Report: Rays “dead-set” on keeping James Shields

7 Comments

James Shields posted a fantastic 2.82 ERA in 33 starts this season, striking out 225 batters and issuing only 65 walks across 249 1/3 innings.

There’s been some thought that the Rays might try to capitalize on that breakout 2011 campaign by shopping the 29-year-old right-hander this winter. He’s owed a $7.5 million salary in 2012 and Tampa Bay has talented young arms on the way.

But it doesn’t sound like a trade will happen.

According to CBS Sports’ Danny Knobler, the Rays’ front office is “dead-set against” moving Shields this offseason. And the same goes for youngster Jeremy Hellickson, who had a 2.64 ERA in the second half.

The market for available starting pitchers remains bleak beyond lefty C.J. Wilson. And maybe Yu Darvish.

There is a “one million percent” chance Aroldis Champan will opt-out of his deal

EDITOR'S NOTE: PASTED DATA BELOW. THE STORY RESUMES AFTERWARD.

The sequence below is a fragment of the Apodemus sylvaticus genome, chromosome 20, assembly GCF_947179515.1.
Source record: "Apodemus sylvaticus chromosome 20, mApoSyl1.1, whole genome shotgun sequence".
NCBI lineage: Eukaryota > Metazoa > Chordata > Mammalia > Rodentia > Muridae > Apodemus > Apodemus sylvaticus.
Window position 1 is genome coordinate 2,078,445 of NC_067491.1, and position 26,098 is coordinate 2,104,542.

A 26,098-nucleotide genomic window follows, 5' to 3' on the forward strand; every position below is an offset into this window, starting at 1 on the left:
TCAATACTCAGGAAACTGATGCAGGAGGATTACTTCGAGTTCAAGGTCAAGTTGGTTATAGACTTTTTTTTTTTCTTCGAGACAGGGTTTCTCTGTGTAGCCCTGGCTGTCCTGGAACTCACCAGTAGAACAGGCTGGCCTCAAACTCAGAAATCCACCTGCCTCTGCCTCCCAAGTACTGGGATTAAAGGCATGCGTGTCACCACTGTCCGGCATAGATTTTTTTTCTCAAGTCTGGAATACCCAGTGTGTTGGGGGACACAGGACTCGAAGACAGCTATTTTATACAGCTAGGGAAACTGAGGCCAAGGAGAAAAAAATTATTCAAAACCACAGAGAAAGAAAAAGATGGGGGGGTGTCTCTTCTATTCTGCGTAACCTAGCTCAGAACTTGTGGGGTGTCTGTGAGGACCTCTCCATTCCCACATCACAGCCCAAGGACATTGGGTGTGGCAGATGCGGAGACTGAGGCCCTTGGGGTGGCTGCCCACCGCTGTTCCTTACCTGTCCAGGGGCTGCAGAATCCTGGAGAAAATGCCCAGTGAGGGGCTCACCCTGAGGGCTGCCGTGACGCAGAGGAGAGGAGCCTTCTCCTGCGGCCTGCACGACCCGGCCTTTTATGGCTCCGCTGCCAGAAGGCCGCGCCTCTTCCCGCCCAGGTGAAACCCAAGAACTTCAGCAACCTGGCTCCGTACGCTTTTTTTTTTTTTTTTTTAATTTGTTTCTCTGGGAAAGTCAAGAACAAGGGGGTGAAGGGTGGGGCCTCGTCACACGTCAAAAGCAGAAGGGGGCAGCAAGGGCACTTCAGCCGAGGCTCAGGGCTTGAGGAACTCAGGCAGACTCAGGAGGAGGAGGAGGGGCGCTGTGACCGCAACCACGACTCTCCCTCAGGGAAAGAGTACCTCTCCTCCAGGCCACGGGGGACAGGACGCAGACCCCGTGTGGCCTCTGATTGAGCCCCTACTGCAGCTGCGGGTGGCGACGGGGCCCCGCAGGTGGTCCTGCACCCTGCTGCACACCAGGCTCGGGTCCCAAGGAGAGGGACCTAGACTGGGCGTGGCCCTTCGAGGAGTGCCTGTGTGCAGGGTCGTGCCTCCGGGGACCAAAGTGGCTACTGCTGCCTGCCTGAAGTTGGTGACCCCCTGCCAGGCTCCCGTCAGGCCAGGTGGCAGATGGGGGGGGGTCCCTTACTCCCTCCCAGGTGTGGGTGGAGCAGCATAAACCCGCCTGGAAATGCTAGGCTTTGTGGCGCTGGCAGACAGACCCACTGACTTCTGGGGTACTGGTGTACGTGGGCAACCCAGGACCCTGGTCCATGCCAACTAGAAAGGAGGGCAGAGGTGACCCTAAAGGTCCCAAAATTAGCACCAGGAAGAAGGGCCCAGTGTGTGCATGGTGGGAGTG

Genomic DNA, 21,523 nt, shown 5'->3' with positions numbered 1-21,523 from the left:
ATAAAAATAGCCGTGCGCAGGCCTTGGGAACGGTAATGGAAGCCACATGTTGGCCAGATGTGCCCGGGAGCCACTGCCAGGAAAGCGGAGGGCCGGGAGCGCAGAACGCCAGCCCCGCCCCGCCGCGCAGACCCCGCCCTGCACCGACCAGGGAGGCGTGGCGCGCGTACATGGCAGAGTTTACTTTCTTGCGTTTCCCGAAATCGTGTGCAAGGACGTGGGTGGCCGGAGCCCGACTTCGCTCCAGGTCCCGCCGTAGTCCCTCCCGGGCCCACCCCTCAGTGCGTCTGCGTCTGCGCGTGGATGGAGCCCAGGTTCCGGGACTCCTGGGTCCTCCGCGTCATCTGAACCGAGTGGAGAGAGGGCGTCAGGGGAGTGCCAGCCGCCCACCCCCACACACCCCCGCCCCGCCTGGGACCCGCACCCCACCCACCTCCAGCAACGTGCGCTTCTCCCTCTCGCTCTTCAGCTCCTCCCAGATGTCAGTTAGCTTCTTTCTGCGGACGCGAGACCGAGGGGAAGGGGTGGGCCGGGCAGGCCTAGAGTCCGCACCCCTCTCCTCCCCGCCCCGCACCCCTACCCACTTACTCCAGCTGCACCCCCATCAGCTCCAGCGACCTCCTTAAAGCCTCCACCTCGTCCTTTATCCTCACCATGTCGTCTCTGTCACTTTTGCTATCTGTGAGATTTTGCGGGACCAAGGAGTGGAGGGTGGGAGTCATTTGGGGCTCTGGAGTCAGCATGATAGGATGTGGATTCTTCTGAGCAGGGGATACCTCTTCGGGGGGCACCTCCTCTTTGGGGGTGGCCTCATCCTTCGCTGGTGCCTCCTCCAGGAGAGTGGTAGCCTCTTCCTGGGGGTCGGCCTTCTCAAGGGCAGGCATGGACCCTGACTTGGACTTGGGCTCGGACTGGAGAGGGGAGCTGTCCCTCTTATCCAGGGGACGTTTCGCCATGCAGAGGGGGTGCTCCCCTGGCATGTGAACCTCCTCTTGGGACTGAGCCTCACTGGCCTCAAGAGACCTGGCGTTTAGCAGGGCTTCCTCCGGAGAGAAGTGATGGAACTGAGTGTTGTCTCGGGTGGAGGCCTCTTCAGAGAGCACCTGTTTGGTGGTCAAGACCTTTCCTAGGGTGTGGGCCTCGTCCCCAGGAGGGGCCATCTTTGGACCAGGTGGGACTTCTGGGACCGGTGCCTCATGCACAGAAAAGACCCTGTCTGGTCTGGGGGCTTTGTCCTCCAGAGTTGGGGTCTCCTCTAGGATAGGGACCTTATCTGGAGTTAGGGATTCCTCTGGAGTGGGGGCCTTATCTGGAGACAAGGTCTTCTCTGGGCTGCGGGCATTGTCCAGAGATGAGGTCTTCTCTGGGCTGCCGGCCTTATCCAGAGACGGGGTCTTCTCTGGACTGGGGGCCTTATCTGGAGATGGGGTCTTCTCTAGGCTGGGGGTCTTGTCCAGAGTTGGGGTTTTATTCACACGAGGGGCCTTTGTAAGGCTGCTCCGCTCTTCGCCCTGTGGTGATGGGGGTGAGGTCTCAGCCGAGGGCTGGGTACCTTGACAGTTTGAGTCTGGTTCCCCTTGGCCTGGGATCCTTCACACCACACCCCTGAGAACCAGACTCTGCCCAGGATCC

Getty Images
Leave a comment

Ken Rosenthal of The Athletic reports that there is a “one million percent” chance Yankees closer Aroldis Chapman will opt out once the season ends.

Just going by the math this makes perfect sense, of course.

Chapman signed a five-year, $86 million deal with the Yankees before the 2017 season. Pursuant to the terms of the deal he’ll make $15 million a year in 2020 and 2021 (he was given an $11 million signing bonus that was finished being paid out last year). This past season the qualifying offer was $17.9 million. Craig Kimbrel of the Cubs just signed a deal that will pay him $16 million in 2020, 2021, and 2022 (he’s making a prorated $16 million this year). Other top closer salaries at the moment include Kenley Jansen ($19,333,334); and Wade Davis ($18 million).

It’s fair to say that Chapman fits into that group and, I think it’s safe to say, more teams would take him than those guys if they were all freely available. As such, Chapman opting out to get more money makes all kinds of sense. Heck, opting out, getting slapped with a qualifying offer, accepting it and then hitting the market unencumbered after the 2020 season would stand him in better financial stead than if he didn’t opt-out in the first place.

The question is whether the Yankees will let it get that far or whether they’ll approach him to renegotiate the final couple of years on the deal or to add some years onto the back of it. If they’re smart they will.